Here's what ORIGINAL means
    Not derived from soemthing else; fresh and unusual; showing a marked departure from previous practice; inventive; a first form from which varieties arise or imitations are made
    Here's an image picked at random http://www.photo.net/photo/1697994
    Not a bad shot, aesthetically it maybe rates a 5. It's a nice shot. But using any realistic scale how could it possibly rate a 5 for originality? What's original about it? How is it different from the typical landscape type shot? I've seen dozens of mountains reflected in lakes. It's almost a cliche now. And if it's typical and a photo cliche, it's not original by definition and so rates around a "1". How could it be LESS original? [I apologize the the photographer in advance. This image really was chosen randomly! It's a nice image and many, if not most of MY images would rate "1" for originality too]
  17. When we rate an image, we are saying to the site "please
    increase the visibility of this image - or not." No more; no less. If
    we recognize this as being a cliche shot and rate it low or ignore
    it, than we won't see very many landscape shots in the gallery.
    The rating on this image is almost 6 for aesthetics which is too
    high in my view given the less than ideal lighting, dark
    foreground, washed out sky, etc. There are no details or
    combination of unusual elements - originality - which make it
    distinct from other shots we might stumble into on any hike in a
    national park, yet it avergaed over 5.

    So this guy's shot doesn't deserve high visibility . . . . BUT it's not
    so hopeless that it doesn't deserve feedback. You'll notice that
    he got some, From J. Scott Schraeder in particular who does this
    sort of thing professionally. Unfortunately, it must be said that
    had the image not been overrated, IMHO, he may not have seen
    it and the maker wouldn't have known how to improve it next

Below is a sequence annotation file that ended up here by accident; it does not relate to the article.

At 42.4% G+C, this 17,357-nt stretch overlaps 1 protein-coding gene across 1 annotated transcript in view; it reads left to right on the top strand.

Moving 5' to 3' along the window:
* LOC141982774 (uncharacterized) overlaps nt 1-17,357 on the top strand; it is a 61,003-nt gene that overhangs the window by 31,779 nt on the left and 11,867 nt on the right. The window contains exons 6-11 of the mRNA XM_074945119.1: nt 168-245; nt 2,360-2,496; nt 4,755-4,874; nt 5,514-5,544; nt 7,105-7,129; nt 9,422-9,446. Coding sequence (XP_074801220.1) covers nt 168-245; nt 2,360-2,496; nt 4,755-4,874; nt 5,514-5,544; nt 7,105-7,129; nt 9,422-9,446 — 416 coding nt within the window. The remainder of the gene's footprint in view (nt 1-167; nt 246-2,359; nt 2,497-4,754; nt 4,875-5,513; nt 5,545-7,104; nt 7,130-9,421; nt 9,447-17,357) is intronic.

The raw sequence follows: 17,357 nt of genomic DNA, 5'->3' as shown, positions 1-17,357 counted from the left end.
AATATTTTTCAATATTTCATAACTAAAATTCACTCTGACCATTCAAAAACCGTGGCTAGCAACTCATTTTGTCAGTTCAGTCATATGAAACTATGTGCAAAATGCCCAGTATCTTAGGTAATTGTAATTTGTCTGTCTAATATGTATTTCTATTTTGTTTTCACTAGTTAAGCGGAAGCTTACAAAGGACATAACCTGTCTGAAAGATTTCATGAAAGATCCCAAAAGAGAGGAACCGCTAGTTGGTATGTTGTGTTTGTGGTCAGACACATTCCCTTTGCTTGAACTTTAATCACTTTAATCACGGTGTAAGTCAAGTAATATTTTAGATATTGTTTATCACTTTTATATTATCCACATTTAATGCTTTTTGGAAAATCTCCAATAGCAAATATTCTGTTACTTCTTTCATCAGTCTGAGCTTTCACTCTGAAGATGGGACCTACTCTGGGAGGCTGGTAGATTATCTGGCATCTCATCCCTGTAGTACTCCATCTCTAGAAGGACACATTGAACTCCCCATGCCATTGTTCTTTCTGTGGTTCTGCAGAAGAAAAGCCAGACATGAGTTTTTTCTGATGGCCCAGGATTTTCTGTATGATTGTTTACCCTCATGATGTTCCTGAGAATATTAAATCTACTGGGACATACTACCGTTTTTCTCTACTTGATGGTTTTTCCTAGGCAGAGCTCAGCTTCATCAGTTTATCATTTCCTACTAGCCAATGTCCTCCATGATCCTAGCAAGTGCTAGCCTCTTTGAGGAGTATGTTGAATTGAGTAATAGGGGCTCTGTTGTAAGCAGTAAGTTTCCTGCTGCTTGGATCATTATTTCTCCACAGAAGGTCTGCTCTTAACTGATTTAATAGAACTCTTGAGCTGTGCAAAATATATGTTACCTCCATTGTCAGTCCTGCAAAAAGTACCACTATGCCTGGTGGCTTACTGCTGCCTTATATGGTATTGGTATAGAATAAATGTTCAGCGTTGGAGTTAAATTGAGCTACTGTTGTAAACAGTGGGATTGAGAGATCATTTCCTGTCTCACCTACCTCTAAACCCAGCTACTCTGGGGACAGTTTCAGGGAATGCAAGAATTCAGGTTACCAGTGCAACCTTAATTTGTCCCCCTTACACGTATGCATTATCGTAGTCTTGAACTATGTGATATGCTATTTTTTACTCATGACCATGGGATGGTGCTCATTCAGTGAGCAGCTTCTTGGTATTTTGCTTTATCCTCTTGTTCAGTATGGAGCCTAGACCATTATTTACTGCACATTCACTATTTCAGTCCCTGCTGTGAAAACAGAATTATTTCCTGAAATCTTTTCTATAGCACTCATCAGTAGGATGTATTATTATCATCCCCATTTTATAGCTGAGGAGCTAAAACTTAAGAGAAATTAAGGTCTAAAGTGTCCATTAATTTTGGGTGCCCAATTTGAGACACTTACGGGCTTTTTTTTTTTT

Here's another image that got virtualy the same ratings, but I've
    rated it a 7/7. I just found it the other day . . . in someone's
    'favorites pages'. Anyone interested in this genre should see
    this shot.
  18. forgot the URL . . .
  19. But Carl, you didn't address the issue of why this image deserves a 5 for ORIGINALITY. In what way could it be different to get a LOWER originality rating?

    I'm not disputing it got a 5 for originality, I'm just asking if that is reasonable. If you think it is, just tell me how it could have got a lower score. What does an image have to be to get an ORIGINALITY rating of 1?

    Aesthetics is easy. He could have slanted the horizon badly. He could have got the exposure wrong. He could have cut off the peak or the reflection. He could have got the tripod leg in the shot. All those things would drop the aesthetic rating. But what would he have had to do to drop the ORIGINALITY rating, or is the originality rating totally meaningless?

    Show me an image that gets an originality rating of 1 and deserves it. There must to a least one totally unoriginal image in the gallery somewhere. I'd just like to see how it differs from those which get a 4 or 5.
  20. Bob Atkins wrote: "Show me an image that gets an originality rating of 1 and deserves it. There must to a least one totally unoriginal image in the gallery somewhere. I'd just like to see how it differs from those which get a 4 or 5."
    OK. I will show you an O=2 instead because most of us don't give 1's. It is actually quite convenient to reserve the score of 1 to pick off the crackpots and "rating abuse" types.